Caitlin’s most recent research project was her work with Leqian Liu, which aimed to engineer a strain of yeast that efficiently produced higher levels of lipids compared to wild strains. Lipids are very versatile; they can be combined with various alcohols to produce biodiesels, which are safer alternatives to diesel fuel2, or can be used to produce oleochemicals, which are widely used to produce a variety of household items, such as toothpaste, soap, shampoo, and detergents3. One of the key results in the early stage of the project was the discovery of a link between the rate of riboflavin production and the rate of lipid production in yeast. This critical breakthrough influenced Caitlin’s research and played a primary role in helping her and Liu develop a strain of yeast that produced higher levels of riboflavin.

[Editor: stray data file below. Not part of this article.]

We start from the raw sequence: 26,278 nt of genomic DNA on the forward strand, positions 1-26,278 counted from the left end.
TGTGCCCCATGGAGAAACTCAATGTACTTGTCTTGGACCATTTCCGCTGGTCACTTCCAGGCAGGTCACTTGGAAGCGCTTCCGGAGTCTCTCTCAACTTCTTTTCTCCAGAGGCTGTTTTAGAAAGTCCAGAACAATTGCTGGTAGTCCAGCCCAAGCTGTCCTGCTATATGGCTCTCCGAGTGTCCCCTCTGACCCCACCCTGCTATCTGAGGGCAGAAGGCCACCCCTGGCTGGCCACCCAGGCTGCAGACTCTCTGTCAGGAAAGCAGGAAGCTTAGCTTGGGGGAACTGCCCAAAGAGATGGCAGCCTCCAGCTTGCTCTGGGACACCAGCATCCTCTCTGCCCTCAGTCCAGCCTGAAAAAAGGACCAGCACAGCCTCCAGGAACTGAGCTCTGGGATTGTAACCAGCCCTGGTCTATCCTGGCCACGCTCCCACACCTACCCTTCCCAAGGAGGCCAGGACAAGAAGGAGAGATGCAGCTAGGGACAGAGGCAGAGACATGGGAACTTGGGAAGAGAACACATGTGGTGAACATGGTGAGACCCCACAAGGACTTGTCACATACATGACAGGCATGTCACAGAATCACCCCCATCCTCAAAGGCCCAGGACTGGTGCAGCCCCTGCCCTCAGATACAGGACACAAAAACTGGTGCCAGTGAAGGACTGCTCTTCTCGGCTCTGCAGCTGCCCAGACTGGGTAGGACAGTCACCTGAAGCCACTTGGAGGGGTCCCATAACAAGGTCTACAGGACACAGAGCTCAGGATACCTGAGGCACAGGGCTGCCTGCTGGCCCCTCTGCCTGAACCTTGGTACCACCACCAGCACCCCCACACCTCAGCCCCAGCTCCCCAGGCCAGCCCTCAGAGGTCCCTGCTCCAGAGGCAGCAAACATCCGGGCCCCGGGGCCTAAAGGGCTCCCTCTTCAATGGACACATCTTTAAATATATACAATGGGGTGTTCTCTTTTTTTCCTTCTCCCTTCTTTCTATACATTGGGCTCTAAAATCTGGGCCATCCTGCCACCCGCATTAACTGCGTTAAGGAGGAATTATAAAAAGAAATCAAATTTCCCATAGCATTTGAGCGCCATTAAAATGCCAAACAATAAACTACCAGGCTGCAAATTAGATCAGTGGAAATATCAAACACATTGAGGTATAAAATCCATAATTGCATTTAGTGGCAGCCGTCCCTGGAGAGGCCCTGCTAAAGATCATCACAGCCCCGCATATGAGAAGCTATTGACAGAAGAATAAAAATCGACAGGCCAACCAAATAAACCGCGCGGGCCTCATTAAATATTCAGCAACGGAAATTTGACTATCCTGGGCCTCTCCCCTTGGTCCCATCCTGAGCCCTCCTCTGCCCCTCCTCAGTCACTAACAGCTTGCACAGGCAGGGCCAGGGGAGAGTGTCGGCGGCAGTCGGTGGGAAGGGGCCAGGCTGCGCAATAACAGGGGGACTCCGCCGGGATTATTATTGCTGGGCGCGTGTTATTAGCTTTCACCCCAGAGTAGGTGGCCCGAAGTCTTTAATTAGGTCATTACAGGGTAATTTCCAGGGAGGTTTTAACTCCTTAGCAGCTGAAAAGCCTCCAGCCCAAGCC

“Most of my role involved day to day cloning, and collecting data on the amount of riboflavin produced. I would also support Leqian’s project on increased lipid production when the need arose. I think the most rewarding thing about this project was that the study regarding riboflavin production arose merely out of curiosity toward its interconnection to lipid production – I think it is awesome that rather than just complete the research necessary for a paper, the lab decided to go above and beyond and use its resources to investigate a related project.”
Alper Lab Research: Yeast cells with high lipid production float to the top of the solution, while the others sink to the bottom. By selecting for the most effective organisms, the lab created a strain that produced produced a large amount of biofuels.
Caitlin and Leqian’s work was published in Metabolic Engineering in March 2015. After the publication, Caitlin has left the Alper lab in order to pursue other interests. Caitlin considers a career in research, but for the time being she is actively seeking industry experience.
“I haven’t ruled out graduate school, but I will be going straight into industry at least for a few years. If I discover something that I am truly passionate about, I would love to go back to get a higher degree to investigate that subject!”